Intersectionality Theory

The lessons learned from earlier conceptualizations of immigrant resettlement are 1) that an accurate understanding of resettlement is flexible, dynamic, and heterogeneous; 2) that resettlement itself is a synergistic process between the newcomer and the receiving society; and 3) that ultimately the knowledge of how resettlement is experienced, is best understood from the standpoint of an immigrant. Thus in many ways, the discourse about immigrant experiences has shifted from an emphasis on group processes to individual processes. Contemporary scholars are beginning to explore the theory of intersectionality as a lens to understand immigrant identities and adaptation to receiving countries (Cole, 2009; Shields, 2008). Intersectionality theory allows for an understanding of the complex intersections of an individual’s identities shaped by the groups to which an individual belongs or to which s/he is perceived to belong, along with the interacting effects of an individual and the different contexts they are in. Intersectionality theory does not claim to be apolitical; it posits that an accurate understanding of the experiences of marginalization requires knowledge of broad historical, socio-political, cultural, and legal contexts. While theories of assimilation and acculturation tend to endorse integration – a stage in which an immigrant has successfully integrated their culture or origin and new culture (Sakamoto, 2007), intersectionality theory proposes that structural issues such as discrimination, migration policy, and disparity in accessibility of resources based on language or nationality, affect an immigrant’s ability or desire to integrate.

Intersectionality is a feminist sociological theory developed by Kimberlé Crenshaw (1989), which posits that one, cannot truly arrive at an adequate understanding of a marginalized experience by merely adding the categories such as gender plus race, plus class, etc. Rather these identity categories must be examined as interdependent modes of oppression structures that are interactive, and mutually reinforcing.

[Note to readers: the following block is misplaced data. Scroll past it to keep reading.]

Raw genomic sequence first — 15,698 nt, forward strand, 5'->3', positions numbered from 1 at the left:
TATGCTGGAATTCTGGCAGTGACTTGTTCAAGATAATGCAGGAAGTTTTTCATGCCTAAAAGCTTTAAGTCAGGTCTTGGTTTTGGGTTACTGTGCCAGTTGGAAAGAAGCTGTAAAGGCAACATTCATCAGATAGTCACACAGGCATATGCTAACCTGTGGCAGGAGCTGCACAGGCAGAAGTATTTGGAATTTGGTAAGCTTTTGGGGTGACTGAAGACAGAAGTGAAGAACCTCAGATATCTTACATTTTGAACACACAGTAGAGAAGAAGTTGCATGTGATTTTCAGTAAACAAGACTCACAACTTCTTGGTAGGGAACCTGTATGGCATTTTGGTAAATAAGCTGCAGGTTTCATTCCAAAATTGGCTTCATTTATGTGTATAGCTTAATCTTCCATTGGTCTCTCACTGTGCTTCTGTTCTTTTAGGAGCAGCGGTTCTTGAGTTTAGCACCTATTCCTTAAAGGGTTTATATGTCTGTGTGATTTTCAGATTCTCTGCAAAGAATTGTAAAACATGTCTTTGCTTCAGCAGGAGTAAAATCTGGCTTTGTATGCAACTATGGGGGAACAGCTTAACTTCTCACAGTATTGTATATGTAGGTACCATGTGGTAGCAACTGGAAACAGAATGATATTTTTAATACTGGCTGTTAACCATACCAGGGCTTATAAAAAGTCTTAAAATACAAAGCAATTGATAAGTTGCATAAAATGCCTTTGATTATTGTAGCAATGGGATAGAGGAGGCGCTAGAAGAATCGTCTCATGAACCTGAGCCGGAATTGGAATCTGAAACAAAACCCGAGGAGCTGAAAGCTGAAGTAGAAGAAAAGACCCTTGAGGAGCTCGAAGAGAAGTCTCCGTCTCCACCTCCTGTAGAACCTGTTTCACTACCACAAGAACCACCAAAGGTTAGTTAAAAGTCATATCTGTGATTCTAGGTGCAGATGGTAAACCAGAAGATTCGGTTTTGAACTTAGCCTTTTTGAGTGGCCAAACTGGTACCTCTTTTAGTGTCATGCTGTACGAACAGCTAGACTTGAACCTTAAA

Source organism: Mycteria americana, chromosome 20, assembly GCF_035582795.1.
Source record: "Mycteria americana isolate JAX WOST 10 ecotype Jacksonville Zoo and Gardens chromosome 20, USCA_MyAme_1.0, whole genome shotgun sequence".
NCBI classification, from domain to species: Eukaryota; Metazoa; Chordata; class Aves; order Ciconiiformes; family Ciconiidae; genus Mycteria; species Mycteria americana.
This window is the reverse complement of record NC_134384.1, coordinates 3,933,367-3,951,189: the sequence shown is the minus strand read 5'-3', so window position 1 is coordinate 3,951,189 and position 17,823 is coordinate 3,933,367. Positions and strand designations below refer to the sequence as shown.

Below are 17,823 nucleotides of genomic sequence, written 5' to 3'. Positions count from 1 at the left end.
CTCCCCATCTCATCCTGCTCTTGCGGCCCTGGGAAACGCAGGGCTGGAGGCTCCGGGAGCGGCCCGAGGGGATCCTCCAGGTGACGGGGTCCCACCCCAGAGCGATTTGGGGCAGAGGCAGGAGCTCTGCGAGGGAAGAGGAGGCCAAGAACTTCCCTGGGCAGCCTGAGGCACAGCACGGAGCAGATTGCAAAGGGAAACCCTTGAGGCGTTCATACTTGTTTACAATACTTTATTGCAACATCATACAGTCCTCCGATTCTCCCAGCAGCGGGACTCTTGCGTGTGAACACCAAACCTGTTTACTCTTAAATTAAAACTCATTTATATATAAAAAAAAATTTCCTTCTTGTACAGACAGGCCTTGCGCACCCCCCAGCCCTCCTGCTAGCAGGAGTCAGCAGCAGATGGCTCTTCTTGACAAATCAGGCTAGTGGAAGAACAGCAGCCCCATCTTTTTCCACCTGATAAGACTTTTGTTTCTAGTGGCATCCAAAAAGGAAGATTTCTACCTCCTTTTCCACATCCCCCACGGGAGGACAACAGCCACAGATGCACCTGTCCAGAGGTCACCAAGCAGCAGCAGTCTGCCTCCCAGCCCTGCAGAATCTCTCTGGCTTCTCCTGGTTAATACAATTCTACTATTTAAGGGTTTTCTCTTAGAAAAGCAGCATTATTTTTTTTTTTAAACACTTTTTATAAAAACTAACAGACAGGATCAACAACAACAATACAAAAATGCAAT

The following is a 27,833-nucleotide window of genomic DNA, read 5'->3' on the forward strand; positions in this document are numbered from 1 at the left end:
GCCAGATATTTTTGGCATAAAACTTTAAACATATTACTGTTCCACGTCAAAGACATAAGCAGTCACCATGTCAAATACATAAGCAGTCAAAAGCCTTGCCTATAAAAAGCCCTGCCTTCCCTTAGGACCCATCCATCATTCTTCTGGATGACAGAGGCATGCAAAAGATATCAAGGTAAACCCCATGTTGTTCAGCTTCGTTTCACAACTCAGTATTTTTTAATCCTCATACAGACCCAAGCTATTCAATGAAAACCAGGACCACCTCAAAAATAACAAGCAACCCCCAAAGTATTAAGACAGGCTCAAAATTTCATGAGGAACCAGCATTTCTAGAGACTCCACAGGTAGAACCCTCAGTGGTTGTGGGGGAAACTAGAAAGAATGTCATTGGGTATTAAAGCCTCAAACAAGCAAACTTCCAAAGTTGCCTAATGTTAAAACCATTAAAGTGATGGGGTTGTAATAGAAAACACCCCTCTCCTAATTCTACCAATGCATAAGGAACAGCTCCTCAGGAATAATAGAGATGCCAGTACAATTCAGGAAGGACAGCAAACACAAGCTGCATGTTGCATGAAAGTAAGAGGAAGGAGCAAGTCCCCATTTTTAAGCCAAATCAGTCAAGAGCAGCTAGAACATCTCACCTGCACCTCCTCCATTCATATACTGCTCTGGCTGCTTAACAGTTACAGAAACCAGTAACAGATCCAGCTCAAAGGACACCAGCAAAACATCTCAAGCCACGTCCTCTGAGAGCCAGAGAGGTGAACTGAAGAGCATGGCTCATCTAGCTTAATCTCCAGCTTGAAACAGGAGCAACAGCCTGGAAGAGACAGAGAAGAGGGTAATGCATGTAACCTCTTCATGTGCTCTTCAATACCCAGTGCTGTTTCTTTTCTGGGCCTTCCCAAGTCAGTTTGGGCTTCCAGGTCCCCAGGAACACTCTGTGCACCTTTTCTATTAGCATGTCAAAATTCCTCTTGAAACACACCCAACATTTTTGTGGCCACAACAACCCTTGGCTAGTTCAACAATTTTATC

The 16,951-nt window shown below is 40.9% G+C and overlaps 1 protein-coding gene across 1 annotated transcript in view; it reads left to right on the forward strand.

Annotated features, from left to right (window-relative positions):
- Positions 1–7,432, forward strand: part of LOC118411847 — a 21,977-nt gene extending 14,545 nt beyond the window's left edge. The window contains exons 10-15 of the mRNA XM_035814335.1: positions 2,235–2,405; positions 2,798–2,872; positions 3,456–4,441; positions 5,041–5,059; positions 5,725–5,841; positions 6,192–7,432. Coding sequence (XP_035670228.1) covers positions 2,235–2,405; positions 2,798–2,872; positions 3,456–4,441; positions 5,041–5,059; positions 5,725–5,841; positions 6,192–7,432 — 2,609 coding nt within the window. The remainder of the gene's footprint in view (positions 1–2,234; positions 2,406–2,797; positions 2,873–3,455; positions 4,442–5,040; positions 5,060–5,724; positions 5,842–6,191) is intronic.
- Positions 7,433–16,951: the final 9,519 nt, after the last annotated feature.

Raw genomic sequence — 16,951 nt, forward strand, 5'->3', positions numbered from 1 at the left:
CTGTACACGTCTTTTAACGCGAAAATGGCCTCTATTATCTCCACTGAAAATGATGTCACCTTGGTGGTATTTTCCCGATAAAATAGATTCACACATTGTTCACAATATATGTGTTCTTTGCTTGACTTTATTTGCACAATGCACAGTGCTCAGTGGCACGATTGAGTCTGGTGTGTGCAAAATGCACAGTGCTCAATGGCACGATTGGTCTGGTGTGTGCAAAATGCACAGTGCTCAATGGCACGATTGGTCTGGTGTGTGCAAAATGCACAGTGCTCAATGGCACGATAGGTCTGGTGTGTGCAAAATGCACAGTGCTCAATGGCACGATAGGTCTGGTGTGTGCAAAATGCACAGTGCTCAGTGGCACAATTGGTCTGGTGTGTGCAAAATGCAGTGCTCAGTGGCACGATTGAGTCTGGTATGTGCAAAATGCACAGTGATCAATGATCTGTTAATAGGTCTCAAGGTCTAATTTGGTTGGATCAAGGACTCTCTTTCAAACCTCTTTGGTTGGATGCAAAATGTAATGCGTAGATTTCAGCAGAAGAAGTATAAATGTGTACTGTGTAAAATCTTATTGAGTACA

Intersectionality rests on three premises. First, it is believed that people live in a society that has multiple systems of social stratification. They are afforded resources and privileges depending on one’s location in this hierarchy (Berg, 2010). Social stratification can best be understood by accepting the premise that there are forms of social division in society that are based on identities or attributes, such as gender, race, nativity, class, etc. Within society, some of these social divisions are more valued than others, thus creating a hierarchy, or in cruder terms, a pecking order. These divisions and hierarchy are arbitrary in that they are socially constructed and have no essential meaning but have been established by those in power and maintained by society historically. Those deemed higher on the hierarchy and having more ‘status’ are provided with power and privileges and those deemed lower on the hierarchy are not (Anthias, 2001). Much research has been conducted on gender inequalities (Pollert 1996, Gottfried, 2000), ethnic inequalities (Modood et al., 1997) and class inequalities (Anthias & Yuval Davis, 2005; Bradley, 1996), providing evidence for the social constraints in the shape of sexism, racism, classism, etc.